Federal Cannabis (Past, Present and Future)

$95.00

Clear
Live Webcast/Rebroadcast – You watch the course online at the specified date and time shown below. You can ask questions and receive answers during the course.
On-Demand – You watch the course anytime and will have access to the course 24/7. Our On-Demand courses are available within 5-10 business days after the original recording and accessible for one year.

Course Description

This program was recorded on May 27, 2021

The legal history of cannabis in the United States is one of several twists and turns. Increased restrictions of cannabis as a poison began in many states from 1906 through the Pure Food and Drug Act, and outright prohibitions began in the 1920s. The first national regulation was the Marihuana Tax Act of 1937. Cannabis was officially outlawed for any use (medical included) with the passage of the 1970 Controlled Substances Act. Multiple efforts to reschedule cannabis under the CSA have failed, and the U.S. Supreme Court ruled in United States v. Oakland Cannabis Buyers' Cooperative and Gonzales v. Raich that the federal government has a right to regulate and criminalize cannabis, even for medical purposes. Although cannabis remains a Schedule I drug, the Rohrabacher–Farr amendment prohibits federal prosecution of individuals complying with state medical cannabis laws. Under the Biden Administration, there have been further discussions of potential decriminalization of cannabis use and even potentially the federal passage of legalization of recreational usage.

Speaker Bio
1 General Credit
Course Agenda

Attorney Thomas ButcherThomas Butcher
Thomas Butcher combines a strong passion for litigation and hard work to reach the best outcome for his clients on a daily basis. In his legal practice, Thomas’ focus is in the representation of clients, ranging from farmers, processors and retail owners, in disputes concerning administrative violation notices, while providing strategic solutions for their business and litigation needs.

Contact Thomas Butcher

1 General Credit

ProLawCLE will seek approval of any CLE program where the registering attorney is primarily licensed with exceptions stated below. Application is made at the time an attorney registers for a course, therefore approval may not be received at the time of broadcasting.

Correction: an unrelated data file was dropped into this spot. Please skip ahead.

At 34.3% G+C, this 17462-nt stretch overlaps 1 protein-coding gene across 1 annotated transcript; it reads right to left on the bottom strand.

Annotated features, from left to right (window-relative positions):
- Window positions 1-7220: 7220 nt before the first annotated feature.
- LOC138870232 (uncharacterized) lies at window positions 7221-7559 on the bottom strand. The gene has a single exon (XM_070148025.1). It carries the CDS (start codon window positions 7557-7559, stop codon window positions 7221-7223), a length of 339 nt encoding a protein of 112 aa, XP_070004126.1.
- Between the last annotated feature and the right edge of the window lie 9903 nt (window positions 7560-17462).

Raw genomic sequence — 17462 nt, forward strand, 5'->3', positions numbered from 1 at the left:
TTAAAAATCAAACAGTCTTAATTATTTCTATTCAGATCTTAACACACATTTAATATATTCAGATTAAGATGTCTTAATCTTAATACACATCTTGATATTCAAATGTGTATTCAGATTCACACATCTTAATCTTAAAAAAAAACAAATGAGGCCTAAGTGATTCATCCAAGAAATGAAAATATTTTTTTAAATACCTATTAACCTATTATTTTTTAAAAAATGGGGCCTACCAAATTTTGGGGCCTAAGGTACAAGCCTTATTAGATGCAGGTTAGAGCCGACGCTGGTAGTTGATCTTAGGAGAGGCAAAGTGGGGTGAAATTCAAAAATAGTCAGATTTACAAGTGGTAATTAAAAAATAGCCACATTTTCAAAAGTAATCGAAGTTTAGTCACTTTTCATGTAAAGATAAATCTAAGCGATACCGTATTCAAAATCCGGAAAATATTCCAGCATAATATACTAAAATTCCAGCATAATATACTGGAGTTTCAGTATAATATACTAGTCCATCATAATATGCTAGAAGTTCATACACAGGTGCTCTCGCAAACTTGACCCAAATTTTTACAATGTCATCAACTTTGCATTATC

ProLawCLE does not seek approval in the state of Virginia.

Each state has its own governing rules and regulations with regards to CLE courses and formats, therefore please contact your state MCLE regulatory entity for further details about your state's rules. Please visit our State Requirements page for information regarding your state's CLE requirements and/or contact information for your state bar.

As stated in our Reciprocity Provision, ProLawCLE will grant credit in the following states through reciprocity, therefore direct application will not be made in these states:

AK, AR, AZ, CA, CO, CT, DC, DE, FL, GA, HI, IA, KY, MA, ME, MD, MI, MO, MS, MT, NC, ND, NE, NH, NJ, NM, NV, NY, OH, PA, SC, SD, TN, VT, WA, WI, WV, PR

The following states are self apply. The attorney can apply for credit at no cost. We will provide documentation for them to apply:

CO, IA, NE

OH Attorneys please note: OH Supreme Court will not approve any course that was aired more than 12 months prior.

SC Attorneys please note: Registration must occur no later than 5 business days from the event date or course accreditation is not guaranteed.

ProLawCLE is dedicated to providing quality education from expert speakers and ensuring each attorney receives CLE credit for their participation. If for some reason a particular course does not receive approval in the attorney's primary state of licensure, ProLawCLE will give credit for a future approved course or give a full refund, if applicable.

Each On-Demand course is available to you for 1 year from date of purchase. Additionally, CLE credit is only available within that year.

Read our full Reciprocity Provision here

Course Agenda

  1. Past -- A history of cannabis laws from 1906 to 2018, including such major laws as the Pure Food and Drug Act, Marihuana Tax Act, Controlled Substances Act, Rohrabacher–Farr and such cases as United States v. Oakland Cannabis Buyers’ Cooperative and Gonzales v. Raich – US Supreme Court Decision.
  2. Present -- Current state of federal cannabis laws
  3. Future -- What may potentially happen federally later this year and down the road.
Monday: 9am - 6pm ET
Tuesday: 9am - 6pm ET
Wednesday: 9am - 6pm ET
Thursday: 9am - 6pm ET
Friday: 9am - 4pm ET
Saturday/Sunday: Email Only
© 2021 ProLawCLE – A Continuing Legal Education Company
envelopephone-handsetmap-marker linkedin facebook pinterest youtube rss twitter instagram facebook-blank rss-blank linkedin-blank pinterest youtube twitter instagram